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Scientists Have Discovered Why You Can’t Stand Chewing Sounds

by : Hannah Smith on : 24 May 2021 20:03

If the sound of someone chewing noisily from across the dinner table is enough to make you want to throw up your own meal, don’t worry – you’re not alone.

Being disgusted by chewing sounds is part of a very real condition known as misophonia – Latin for ‘hatred of sound’ – a disorder that causes certain noises to trigger an visceral response.

Now, new research may have answered the question of exactly why misophonia sufferers are so easily revolted by things like chewing.

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Chewing sounds can trigger a physical reaction in some people (Matt Seymour/Unsplash)Matt Seymour/ Unsplash

According to a team at Newcastle University, the condition is all down to a ‘supersensitised connection’ between two different parts of the brain.

The specific areas thought to be linked to misophonia are the auditory cortex and motor areas related to the mouth, throat and face. The auditory cortex is responsible for processing sound, while the motor cortex is involved in controlling movements.

It’s the first time the link between these two specific parts of the brain has been identified as a possible cause of the condition, and scientists are hugely excited by the breakthrough, which challenges previous assumptions that the disorder was caused by an issue with the processing of sound.

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Results from the study were published today, May 24, in the Journal of Neuroscience.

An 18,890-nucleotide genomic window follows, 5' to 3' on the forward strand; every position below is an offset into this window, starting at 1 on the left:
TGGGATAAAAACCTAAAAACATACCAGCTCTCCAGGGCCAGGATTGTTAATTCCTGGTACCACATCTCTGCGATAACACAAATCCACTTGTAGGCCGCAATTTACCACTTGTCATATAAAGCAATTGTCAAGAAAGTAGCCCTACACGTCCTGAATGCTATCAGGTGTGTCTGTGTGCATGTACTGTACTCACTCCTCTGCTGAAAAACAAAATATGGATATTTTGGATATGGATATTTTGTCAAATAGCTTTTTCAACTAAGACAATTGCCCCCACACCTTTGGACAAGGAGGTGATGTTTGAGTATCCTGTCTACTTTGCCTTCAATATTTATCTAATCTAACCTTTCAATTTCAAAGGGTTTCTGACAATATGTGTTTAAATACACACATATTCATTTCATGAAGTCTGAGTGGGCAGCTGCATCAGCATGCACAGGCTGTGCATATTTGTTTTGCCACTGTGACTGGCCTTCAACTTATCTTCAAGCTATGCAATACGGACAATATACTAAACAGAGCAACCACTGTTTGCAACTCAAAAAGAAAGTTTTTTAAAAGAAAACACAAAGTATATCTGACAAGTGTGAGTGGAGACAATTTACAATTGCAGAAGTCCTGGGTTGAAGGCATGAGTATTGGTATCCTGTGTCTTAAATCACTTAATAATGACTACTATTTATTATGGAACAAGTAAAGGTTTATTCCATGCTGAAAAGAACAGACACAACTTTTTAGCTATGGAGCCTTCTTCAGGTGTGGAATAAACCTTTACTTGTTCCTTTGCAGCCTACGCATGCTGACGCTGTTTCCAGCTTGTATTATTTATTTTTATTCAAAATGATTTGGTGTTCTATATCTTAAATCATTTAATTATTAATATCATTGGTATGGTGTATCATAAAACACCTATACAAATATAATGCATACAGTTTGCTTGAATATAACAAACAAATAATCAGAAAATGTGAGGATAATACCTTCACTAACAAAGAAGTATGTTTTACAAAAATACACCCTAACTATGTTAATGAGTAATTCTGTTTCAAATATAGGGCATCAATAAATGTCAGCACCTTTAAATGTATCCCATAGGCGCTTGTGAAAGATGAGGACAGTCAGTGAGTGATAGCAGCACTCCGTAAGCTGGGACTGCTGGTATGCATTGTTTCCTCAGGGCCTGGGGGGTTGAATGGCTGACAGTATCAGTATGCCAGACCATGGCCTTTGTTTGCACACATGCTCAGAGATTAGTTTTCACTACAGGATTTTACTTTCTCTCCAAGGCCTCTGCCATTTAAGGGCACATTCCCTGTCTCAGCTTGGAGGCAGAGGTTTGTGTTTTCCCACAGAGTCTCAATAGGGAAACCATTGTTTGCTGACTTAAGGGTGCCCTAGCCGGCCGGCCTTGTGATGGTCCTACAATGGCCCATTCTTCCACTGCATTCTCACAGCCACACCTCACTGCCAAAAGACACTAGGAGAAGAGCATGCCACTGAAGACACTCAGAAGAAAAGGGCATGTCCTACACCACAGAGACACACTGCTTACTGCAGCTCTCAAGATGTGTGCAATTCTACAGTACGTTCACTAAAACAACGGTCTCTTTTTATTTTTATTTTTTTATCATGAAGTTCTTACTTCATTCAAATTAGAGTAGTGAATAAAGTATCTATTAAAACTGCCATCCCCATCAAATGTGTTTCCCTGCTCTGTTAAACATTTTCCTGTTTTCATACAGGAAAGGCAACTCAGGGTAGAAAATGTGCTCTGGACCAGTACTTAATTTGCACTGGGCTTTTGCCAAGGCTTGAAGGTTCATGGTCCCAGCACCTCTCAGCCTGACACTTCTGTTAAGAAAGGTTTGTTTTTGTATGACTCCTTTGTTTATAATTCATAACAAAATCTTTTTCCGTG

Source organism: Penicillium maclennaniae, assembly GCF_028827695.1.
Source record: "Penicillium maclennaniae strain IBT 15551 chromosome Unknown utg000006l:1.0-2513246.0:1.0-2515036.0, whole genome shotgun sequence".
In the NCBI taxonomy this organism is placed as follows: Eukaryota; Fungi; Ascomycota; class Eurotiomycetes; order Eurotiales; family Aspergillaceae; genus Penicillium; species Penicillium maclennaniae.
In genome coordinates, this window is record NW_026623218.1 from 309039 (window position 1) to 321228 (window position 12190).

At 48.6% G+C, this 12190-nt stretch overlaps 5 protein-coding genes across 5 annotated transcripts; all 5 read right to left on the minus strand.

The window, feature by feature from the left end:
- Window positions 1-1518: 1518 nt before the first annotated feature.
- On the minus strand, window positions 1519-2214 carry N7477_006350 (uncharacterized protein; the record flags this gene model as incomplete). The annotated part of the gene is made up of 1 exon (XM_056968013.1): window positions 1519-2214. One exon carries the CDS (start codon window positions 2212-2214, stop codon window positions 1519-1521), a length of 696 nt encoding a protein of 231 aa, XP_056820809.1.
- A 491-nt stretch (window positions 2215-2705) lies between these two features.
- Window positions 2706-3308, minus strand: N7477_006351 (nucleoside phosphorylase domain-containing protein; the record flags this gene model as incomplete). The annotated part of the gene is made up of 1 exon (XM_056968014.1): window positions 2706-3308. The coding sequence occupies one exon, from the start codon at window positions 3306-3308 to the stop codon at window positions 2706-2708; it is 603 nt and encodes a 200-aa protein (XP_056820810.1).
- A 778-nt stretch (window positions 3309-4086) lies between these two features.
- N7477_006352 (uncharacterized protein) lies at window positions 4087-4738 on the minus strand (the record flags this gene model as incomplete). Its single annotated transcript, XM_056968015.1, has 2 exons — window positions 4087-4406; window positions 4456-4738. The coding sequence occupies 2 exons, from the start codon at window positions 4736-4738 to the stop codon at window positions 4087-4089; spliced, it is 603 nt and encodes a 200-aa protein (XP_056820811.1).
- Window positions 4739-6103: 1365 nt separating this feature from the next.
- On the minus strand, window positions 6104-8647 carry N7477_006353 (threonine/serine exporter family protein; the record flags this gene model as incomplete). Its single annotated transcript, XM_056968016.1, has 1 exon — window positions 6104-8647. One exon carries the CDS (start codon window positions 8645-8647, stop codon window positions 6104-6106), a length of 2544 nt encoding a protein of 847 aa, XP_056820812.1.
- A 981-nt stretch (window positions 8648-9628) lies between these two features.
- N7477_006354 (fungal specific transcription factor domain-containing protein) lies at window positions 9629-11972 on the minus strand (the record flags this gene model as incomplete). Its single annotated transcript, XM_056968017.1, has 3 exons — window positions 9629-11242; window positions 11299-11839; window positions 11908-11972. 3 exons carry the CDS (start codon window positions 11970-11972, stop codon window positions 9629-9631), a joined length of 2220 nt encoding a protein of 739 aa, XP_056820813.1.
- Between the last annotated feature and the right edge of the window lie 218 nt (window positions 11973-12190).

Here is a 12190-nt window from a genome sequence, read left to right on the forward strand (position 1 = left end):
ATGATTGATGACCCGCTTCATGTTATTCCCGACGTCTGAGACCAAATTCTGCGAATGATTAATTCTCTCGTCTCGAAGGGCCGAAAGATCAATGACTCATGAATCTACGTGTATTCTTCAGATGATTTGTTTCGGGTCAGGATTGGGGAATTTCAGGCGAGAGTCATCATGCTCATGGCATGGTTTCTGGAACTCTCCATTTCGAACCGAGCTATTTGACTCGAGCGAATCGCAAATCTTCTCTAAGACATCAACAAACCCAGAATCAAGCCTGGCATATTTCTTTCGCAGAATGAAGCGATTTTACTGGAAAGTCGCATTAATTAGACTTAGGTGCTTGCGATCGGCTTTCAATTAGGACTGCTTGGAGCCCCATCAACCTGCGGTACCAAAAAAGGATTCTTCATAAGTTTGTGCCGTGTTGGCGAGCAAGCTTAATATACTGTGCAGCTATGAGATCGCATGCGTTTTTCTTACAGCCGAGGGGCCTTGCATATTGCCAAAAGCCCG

In comments published alongside the findings, lead study author Dr. Sukhbinder Kumar said:

Our findings indicate that for people with misophonia there is abnormal communication between the auditory and motor brain regions – you could describe it as a ‘supersensitised connection’.

This is the first time such a connection in the brain has been identified for the condition.

Misophonia is the hatred of certain sounds (Andrea Piacquadio/Pexels)Andrea Piacquadio/Pexels
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According to Eurekalert, anywhere between 6 and 20% of people suffer from misophonia, with reactions to specific trigger sounds ranging from mild discomfort to the urge to run away or even hurt the person making the offending noise.

Dr Kumar also revealed that the team’s research suggested misophonia could also have visual triggers, have found a ‘similar pattern of communication between the visual and motor regions’.

For misophonia sufferers, there’s good news. Dr. Kumar says that there’s also a way for people to deal with the condition by themselves, revealing ‘some people with misophonia can lessen their symptoms by mimicking the action generating the trigger sound, which might indicate restoring a sense of control’.

So if you can’t get away from the noisy chewers in your life, at least you can make eating with them a little less unbearable.

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Topics: Science, brain, Now

Credits

Eurekalert
  1. Eurekalert

    Supersensitive connection causes hatred of noises